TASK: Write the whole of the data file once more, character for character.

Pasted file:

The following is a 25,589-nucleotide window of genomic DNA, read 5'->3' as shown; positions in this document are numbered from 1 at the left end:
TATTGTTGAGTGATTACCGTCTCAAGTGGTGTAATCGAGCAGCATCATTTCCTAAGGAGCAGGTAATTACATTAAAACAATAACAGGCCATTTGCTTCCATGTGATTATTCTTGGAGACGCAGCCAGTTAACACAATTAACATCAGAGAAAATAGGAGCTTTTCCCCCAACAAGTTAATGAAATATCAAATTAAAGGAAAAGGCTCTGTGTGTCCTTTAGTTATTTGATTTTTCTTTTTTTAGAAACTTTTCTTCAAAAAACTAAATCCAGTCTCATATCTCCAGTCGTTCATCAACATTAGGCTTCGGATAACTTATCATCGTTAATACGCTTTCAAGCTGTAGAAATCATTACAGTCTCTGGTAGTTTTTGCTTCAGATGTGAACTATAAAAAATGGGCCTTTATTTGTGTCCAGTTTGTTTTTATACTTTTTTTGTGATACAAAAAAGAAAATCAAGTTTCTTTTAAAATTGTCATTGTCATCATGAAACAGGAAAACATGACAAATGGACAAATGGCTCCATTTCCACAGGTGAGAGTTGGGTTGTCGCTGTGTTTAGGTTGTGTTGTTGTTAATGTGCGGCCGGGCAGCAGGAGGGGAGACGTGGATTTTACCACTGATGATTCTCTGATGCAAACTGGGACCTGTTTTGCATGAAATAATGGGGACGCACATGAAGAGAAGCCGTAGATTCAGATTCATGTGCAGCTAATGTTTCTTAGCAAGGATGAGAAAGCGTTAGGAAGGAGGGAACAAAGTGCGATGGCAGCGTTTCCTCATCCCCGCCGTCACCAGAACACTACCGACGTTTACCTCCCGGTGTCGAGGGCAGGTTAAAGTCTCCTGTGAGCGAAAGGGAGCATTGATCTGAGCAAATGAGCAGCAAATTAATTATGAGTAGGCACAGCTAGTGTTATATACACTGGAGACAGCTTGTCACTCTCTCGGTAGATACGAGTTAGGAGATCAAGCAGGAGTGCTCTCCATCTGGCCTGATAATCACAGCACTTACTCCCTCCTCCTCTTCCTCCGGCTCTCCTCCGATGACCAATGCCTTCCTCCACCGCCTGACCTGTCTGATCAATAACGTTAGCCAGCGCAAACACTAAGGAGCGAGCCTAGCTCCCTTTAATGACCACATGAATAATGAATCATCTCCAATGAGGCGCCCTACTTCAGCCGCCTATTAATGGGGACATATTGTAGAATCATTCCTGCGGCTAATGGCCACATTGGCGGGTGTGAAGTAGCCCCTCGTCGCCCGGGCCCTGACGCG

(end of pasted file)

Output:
The following is a 25,589-nucleotide window of genomic DNA, read 5'->3' as shown; positions in this document are numbered from 1 at the left end:
TATTGTTGAGTGATTACCGTCTCAAGTGGTGTAATCGAGCAGCATCATTTCCTAAGGAGCAGGTAATTACATTAAAACAATAACAGGCCATTTGCTTCCATGTGATTATTCTTGGAGACGCAGCCAGTTAACACAATTAACATCAGAGAAAATAGGAGCTTTTCCCCCAACAAGTTAATGAAATATCAAATTAAAGGAAAAGGCTCTGTGTGTCCTTTAGTTATTTGATTTTTCTTTTTTTAGAAACTTTTCTTCAAAAAACTAAATCCAGTCTCATATCTCCAGTCGTTCATCAACATTAGGCTTCGGATAACTTATCATCGTTAATACGCTTTCAAGCTGTAGAAATCATTACAGTCTCTGGTAGTTTTTGCTTCAGATGTGAACTATAAAAAATGGGCCTTTATTTGTGTCCAGTTTGTTTTTATACTTTTTTTGTGATACAAAAAAGAAAATCAAGTTTCTTTTAAAATTGTCATTGTCATCATGAAACAGGAAAACATGACAAATGGACAAATGGCTCCATTTCCACAGGTGAGAGTTGGGTTGTCGCTGTGTTTAGGTTGTGTTGTTGTTAATGTGCGGCCGGGCAGCAGGAGGGGAGACGTGGATTTTACCACTGATGATTCTCTGATGCAAACTGGGACCTGTTTTGCATGAAATAATGGGGACGCACATGAAGAGAAGCCGTAGATTCAGATTCATGTGCAGCTAATGTTTCTTAGCAAGGATGAGAAAGCGTTAGGAAGGAGGGAACAAAGTGCGATGGCAGCGTTTCCTCATCCCCGCCGTCACCAGAACACTACCGACGTTTACCTCCCGGTGTCGAGGGCAGGTTAAAGTCTCCTGTGAGCGAAAGGGAGCATTGATCTGAGCAAATGAGCAGCAAATTAATTATGAGTAGGCACAGCTAGTGTTATATACACTGGAGACAGCTTGTCACTCTCTCGGTAGATACGAGTTAGGAGATCAAGCAGGAGTGCTCTCCATCTGGCCTGATAATCACAGCACTTACTCCCTCCTCCTCTTCCTCCGGCTCTCCTCCGATGACCAATGCCTTCCTCCACCGCCTGACCTGTCTGATCAATAACGTTAGCCAGCGCAAACACTAAGGAGCGAGCCTAGCTCCCTTTAATGACCACATGAATAATGAATCATCTCCAATGAGGCGCCCTACTTCAGCCGCCTATTAATGGGGACATATTGTAGAATCATTCCTGCGGCTAATGGCCACATTGGCGGGTGTGAAGTAGCCCCTCGTCGCCCGGGCCCTGACGCG